“Welcome to the Tour, youngsters. Four to tie, three to win.”
Matthew Wolff and Collin Morikawa (AGC photo/Todd Drexler, SE Sports Media)
Wolff couldn’t hear that bit of commentary from analyst Nick Faldo on Sunday afternoon at the 3M Open, of course, but it’s also not like he needed the direction.
Wolff, approaching the par-5 18th at TPC Twin Cities just one shot off the lead, launched his second shot onto the left side of the green and jarred his eagle putt to win his first PGA Tour title.
“I just proved to myself that I can be out here,” Wolff said after finishing one shot ahead of Bryson Dechambeau.
DeChambeau had eagled the 18th in the next-to-last group, forcing Wolff to do the same. It set up a fitting end to a week in which young talent seemed to be a theme. Wolff played beside Collin Morikawa, a 22-year-old fresh Cal graduate, in the final pairing. Morikawa birdied the final hole to tie DeChambeau for second at 20 under.
Wolff has been playing professionally for less than a month. His first three starts have included a T-80 (Travelers Championship), missed cut (Rocket Mortgage Classic) and now a win. Wolff has also received a sponsor exemption into next week’s John Deere Classic.
Wolff was also playing on a sponsor exemption this week. By winning the 3M Open, he has secured PGA Tour membership through the 2020-21 season.
A winning 21-under total in Blane, Minn., included several noteworthy numbers. His third-round 62, which set up the victory, included a front-nine 29 that ended in five consecutive birdies (he made a sixth at No. 10). He played Sunday’s final nine in 5 under.
Wolff’s swing is perhaps less head-turning now than it was five months ago at the Waste Management Phoenix Open, where he played as an amateur on a sponsor exemption, because his story is out there.
In case you need a recap, highlights from his time in amateur golf include:
2017 U.S. Junior runner-up
2018 Phil Mickelson Award winner as top college freshman in the nation
2019 NCAA individual champion
2019 NCAA single-season scoring record (68.7)
2019 Jack Nicklaus Award
2019 Fred Haskins Award
He clearly feels comfortable on this stage, and if there were any questions about whether the reigning NCAA individual champion should have returned to Oklahoma State for his junior season or forged ahead with his career, well, Sunday provided an answer.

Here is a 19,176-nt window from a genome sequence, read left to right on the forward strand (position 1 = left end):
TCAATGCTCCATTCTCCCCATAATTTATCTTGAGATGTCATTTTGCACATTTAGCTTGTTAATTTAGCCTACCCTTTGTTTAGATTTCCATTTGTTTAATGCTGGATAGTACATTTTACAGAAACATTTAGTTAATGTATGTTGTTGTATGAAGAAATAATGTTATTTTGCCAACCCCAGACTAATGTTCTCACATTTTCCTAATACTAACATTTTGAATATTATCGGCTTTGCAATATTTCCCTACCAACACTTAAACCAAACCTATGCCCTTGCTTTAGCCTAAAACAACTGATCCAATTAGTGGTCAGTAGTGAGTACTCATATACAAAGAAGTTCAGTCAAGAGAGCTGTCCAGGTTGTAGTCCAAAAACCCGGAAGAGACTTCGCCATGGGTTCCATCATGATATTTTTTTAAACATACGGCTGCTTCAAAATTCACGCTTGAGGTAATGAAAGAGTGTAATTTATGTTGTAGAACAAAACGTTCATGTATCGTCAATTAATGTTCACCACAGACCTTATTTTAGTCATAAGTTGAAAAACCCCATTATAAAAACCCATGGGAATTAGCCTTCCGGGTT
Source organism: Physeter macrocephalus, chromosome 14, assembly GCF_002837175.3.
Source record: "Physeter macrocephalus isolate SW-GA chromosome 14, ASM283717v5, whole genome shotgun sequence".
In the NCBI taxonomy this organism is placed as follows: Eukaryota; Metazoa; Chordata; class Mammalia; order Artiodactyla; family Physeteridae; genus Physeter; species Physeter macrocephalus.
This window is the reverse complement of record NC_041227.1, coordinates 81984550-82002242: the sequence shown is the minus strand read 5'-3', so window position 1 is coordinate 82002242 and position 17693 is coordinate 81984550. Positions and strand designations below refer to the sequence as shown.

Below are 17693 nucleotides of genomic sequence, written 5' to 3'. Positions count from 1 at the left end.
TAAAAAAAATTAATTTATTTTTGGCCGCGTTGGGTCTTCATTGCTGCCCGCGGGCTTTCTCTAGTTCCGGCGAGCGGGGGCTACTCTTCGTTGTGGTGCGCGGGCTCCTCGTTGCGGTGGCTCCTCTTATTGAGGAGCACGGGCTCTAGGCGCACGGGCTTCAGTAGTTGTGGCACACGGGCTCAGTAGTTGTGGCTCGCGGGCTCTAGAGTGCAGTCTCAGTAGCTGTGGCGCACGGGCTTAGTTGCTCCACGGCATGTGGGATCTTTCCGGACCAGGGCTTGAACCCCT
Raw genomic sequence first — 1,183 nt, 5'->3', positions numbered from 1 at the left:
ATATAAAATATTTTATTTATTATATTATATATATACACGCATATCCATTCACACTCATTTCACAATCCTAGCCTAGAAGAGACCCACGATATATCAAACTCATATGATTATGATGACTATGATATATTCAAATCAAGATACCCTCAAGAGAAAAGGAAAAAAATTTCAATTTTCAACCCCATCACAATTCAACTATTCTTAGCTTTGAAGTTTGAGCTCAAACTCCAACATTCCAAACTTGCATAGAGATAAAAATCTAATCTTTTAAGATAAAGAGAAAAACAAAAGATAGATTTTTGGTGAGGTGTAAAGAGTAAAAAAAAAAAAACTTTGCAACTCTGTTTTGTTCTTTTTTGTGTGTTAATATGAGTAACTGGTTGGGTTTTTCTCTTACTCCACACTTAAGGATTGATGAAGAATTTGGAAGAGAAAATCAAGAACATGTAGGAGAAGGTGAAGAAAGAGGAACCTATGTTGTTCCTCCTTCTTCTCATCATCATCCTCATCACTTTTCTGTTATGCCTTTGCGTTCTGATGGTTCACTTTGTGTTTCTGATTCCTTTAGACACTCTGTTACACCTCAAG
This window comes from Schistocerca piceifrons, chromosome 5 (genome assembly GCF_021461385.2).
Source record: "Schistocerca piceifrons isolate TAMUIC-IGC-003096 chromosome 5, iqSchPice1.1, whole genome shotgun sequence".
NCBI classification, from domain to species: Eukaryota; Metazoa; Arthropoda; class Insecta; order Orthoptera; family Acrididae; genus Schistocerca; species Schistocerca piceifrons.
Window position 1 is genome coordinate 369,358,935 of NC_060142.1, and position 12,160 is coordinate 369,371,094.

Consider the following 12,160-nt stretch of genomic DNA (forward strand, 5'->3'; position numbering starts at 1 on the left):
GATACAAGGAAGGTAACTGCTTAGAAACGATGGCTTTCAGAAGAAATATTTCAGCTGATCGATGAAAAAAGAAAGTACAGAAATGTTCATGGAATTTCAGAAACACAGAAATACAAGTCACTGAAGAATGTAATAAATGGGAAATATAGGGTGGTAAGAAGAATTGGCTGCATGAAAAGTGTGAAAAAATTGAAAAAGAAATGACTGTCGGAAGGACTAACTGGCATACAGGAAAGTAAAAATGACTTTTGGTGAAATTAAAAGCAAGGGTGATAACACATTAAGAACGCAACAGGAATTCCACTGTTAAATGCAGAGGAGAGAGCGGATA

In fact, the only thing that really seemed out of place about Wolff’s charge to victory was the color palette. We’ve gotten so used to Wolff in Cowboy orange and black that his baby blue and white final-round ensemble seemed a little too subtle.
It was the only subtle thing about Wolff’s whole week.
As for Morikawa, a tie for second also sets him up nicely in his budding career. Morikawa already impressed with a tie for 14th at the RBC Canadian Open, his professional debut. He made the cut at the U.S. Open the following week and at the Travelers Championship the week after that. In fact, Morikawa hasn’t finished outside the top 36 since turning professional.
It's as Faldo said: Welcome to the Tour, youngsters.
• • •
Other newbie pro performances worth noting:
• Wolff and Morikawa were the unquestionable frontmen at the 3M Open this weekend, but Viktor Hovland's performance is also worth pointing out. Even though he didn’t play in the final group – or really contend for the title – Hovland moved 14 spots up the leaderboard on Sunday with a final-round 65. It left him tied for 13th for the second consecutive week (he also logged a 13th-place finish at last week’s Rocket Mortgage Classic).
• On the LPGA, Yealimi Noh Monday qualified into the Thornberry Creek LPGA Classic, opened with rounds of 63-65 and was one off the lead by Saturday morning. Noh, a 17-year-old who turned professional earlier this year without any status, was playing her third LPGA event but her first as a professional.
There is no rule for non-members on the LPGA that allows players to earn a start in the next week’s event with a top-10 finish. The Marathon LPGA Classic, however, has granted Noh a sponsor exemption to play the event next week.
For her T-6 finish, by the way, Noh pocketed $63,170.
• Patty Tavatanakit is another player barely into professional life after deciding to forego her final two years at UCLA. Her fourth pro start seemed relatively pedestrian until the final round, when she became the third LPGA player in history to make three eagles in a nine-hole stretch. She put the world on 59 watch, but ultimately ended up with an 11-under 61.
Tavatanakit, who played the LPGA Q-Series last fall, has status on the Symetra Tour.